Jump to content
Search In
  • More options...
Find results that contain...
Find results in...
fiend-o-hell

Designing with performance in mind

Recommended Posts

Designing with performance in mind with the kind of computer we have today can be thrown out the window completely if you stick to making maps that conform to a classic doom paradigm layout. But with the advent of the limit removing port and the types of maps I have been designing lately, I'm starting to question weather I should trim off a couple of sectors here or simply a structure there in a superstitious kind of way.

I had a very specific questions, but before I post them, I would also like to continue this thread further and learn more about what I should be doing to optimize my editing techniques.

So to start things off:

1.what degrades performance more? sector count or sector size? How do lines and vertices play a roll?

2.What is the difference -in terms of system resources - between using a software renderer and OpenGL? Are their different kinds of each? Should I be worried about how they are implemented in each port?

Share this post


Link to post
fiend-o-hell said:

1.what degrades performance more? sector count or sector size?

Sector count (but see reference to linedef, below). If you had a single massive sector it would load up very fast. If you broke up that sector into multiple, smaller sectors, it would require the computer to do more calculations to render the player's view, "degrading performance".

How do lines and vertices play a roll?

Lines actually play more of a role in computer performance than sectors. If you had a single sector with many angles and faces, it may take longer for the computer to "process" than if you had several sectors with fewer lines.

Vertices only exist in the context of lines, and so the answer above applies to vertices as well.

The bottom line, actually, is how many surfaces are visible to the player at any given time. You can create maps with a great deal of lines, but if you can cleverly arrange the map so that only a small portion of the multitude of lines is visible to the player at any given time, you can reduce some performance lag.

Also, proper node building speeds up the loading and playing of large and complex maps.

Share this post


Link to post

Although ReX's suggestions are recommended, I have some doubts about whether sector counts directly contribute to rendering times... Sectors are normally broken up into convex subsectors (SSECTORS), even a sector that spans across several isolated areas across the map. These subsectors are referenced in the BSP tree (NODES), and the engine has to run through this tree to figure out what needs to be rendered to the screen. The same goes for linedefs; they are split into line segments (SEGS). As for vertexes though, they play a negligent role. They just glue SEGS together (the nodebuilder will actually add vertexes where a linedef is split into two SEGS).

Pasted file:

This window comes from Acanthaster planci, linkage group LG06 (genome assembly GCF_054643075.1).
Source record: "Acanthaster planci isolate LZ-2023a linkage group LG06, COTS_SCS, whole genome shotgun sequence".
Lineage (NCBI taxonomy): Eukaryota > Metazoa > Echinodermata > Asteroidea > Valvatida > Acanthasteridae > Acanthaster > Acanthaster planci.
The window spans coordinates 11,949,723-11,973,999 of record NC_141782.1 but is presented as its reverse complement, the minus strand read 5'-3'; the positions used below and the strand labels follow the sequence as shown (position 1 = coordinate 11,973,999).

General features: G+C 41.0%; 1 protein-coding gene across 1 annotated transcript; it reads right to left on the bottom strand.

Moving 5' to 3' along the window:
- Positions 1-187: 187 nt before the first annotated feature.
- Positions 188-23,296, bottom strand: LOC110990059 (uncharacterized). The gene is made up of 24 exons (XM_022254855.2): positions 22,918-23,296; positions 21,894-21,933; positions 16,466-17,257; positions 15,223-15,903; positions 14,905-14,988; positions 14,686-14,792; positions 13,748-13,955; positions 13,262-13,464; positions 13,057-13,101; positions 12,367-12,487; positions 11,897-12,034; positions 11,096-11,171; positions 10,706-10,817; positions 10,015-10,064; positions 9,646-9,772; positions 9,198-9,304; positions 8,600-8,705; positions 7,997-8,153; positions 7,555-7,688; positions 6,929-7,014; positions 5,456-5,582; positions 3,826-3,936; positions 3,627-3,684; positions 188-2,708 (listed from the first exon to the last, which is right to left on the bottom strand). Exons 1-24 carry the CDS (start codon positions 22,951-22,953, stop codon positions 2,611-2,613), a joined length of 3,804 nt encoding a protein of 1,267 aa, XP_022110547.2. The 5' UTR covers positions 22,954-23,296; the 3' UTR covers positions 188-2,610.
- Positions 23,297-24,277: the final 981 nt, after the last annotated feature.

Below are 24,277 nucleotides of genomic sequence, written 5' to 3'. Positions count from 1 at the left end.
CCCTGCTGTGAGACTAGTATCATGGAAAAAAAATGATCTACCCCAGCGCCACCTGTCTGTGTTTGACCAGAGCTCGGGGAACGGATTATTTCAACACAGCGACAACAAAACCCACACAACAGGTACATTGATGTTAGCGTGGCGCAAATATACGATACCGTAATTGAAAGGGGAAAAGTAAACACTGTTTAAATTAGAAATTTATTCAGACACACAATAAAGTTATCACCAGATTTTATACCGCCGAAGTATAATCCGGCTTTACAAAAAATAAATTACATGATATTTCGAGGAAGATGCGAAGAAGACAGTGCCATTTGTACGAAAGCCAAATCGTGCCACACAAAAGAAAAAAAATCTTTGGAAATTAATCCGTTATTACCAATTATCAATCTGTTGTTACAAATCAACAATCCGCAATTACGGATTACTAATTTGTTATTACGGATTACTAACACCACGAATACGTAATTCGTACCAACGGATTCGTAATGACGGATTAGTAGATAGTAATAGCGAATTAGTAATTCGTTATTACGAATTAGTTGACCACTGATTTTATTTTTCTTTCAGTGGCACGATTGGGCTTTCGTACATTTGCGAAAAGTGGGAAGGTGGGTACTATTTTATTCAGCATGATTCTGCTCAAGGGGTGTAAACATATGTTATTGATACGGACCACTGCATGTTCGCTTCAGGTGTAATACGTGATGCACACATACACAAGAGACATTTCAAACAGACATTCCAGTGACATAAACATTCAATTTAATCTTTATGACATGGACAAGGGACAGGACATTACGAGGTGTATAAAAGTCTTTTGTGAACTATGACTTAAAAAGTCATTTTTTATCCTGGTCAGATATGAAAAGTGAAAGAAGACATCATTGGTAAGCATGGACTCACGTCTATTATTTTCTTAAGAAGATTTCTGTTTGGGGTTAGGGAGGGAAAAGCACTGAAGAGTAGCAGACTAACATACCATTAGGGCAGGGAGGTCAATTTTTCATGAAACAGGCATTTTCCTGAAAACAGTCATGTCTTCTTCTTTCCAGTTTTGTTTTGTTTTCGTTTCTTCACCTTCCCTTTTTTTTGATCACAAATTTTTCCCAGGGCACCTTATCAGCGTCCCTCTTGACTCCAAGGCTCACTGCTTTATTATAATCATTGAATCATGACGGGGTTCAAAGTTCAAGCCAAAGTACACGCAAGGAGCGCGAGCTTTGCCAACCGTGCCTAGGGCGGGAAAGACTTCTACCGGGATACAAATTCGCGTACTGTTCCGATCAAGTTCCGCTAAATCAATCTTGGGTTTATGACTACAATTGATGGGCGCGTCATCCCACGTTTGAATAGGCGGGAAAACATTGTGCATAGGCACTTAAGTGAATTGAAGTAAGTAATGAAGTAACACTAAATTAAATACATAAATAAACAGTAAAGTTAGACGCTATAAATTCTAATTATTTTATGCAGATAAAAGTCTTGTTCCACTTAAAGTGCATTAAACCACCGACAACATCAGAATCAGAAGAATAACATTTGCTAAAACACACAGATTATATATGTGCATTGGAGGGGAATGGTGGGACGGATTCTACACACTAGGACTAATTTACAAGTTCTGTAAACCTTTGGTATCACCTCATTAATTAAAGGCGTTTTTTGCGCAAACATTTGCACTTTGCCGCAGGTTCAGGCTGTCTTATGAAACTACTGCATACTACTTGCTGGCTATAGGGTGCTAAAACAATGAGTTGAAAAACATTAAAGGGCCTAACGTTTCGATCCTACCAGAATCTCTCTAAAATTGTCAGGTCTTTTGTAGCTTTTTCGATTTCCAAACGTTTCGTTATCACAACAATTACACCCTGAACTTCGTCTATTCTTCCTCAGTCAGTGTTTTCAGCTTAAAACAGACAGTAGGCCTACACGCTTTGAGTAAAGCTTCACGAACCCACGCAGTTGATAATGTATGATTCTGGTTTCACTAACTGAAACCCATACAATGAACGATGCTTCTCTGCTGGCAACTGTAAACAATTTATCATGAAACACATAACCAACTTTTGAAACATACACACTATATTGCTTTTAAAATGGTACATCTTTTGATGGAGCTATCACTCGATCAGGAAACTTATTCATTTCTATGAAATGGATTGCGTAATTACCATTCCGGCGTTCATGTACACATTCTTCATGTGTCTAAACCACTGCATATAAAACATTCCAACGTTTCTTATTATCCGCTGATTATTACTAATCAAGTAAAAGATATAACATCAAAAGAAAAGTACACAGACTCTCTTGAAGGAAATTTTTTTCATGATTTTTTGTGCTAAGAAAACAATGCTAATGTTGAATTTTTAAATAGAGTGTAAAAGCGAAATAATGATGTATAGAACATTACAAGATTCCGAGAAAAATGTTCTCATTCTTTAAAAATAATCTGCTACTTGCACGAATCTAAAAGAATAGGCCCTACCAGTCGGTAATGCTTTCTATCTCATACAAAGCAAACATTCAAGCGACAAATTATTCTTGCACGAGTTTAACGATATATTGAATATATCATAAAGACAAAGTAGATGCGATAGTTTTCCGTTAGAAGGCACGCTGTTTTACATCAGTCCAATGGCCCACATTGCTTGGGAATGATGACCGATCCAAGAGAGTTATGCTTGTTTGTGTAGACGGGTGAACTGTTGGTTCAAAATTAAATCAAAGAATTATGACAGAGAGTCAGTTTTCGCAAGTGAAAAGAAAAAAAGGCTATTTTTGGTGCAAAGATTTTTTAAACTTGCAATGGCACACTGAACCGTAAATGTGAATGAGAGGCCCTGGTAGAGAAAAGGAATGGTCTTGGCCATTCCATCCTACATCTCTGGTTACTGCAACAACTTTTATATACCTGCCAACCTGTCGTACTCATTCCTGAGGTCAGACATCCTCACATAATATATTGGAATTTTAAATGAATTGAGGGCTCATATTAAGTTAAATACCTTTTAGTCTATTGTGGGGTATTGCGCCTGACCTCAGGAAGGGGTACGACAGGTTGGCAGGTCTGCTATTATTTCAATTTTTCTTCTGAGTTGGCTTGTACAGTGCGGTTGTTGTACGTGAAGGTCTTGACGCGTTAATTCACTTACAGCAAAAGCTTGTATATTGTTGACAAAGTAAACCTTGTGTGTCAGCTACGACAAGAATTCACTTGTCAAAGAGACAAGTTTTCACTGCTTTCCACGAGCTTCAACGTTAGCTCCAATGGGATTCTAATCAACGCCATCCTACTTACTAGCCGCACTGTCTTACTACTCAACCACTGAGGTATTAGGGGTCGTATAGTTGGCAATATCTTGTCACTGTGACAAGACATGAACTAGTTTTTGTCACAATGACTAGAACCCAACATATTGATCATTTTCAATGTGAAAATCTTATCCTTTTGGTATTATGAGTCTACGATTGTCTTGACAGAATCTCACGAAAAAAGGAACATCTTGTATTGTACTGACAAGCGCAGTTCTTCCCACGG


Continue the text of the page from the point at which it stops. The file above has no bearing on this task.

That's the purpose of the BSP tree, to make rendering the game more efficient. So it's not really the sector and linedef counts that matter... it's more about the constituent parts of them that are generated by the nodesbuilder. A good nodebuilder, especially one with optimizations for making a less complex BSP tree, can dramatically increase the speed of rendering a each scene in the map. Pretty much all nodebuilders will have custom parameters that determine where and how often a split will occur. It can be worth it to play around with such options if you're pushing the map format.

In this age though... software rendering in Doom is a pretty trivial thing for a processor to do, so I doubt you really need to worry too much about this kind of stuff. I haven't played a Doom map that has slowed down my computer in quite some time.

Share this post


Link to post

What about Nuts.wad style maps? There, it's the number of chasing actors that slows down the game. Kill them all (or don't be seen), and it becomes fast again.

Share this post


Link to post

I'll admit that I start to nod off anytime I start reading to deeply into the technicalities of doom's node builder. ReX's explanation really helps put things into perspective.

EarthQuake said:

Pretty much all nodebuilders will have custom parameters that determine where and how often a split will occur. It can be worth it to play around with such options if you're pushing the map format.


Now that's something I have never considered before; playing around with node builder perimeter's. A while back I switched over to ZDBSP from ZenNode solely on the reason that it fixed random see-through texture bugs that otherwise wouldn't go away. Ha, I think I'll read up on exactly what the differences are between the two.

printz said:

What about Nuts.wad style maps? There, it's the number of chasing actors that slows down the game. Kill them all (or don't be seen), and it becomes fast again.

Ah! Which brings us to how doom processes monster AI behavior.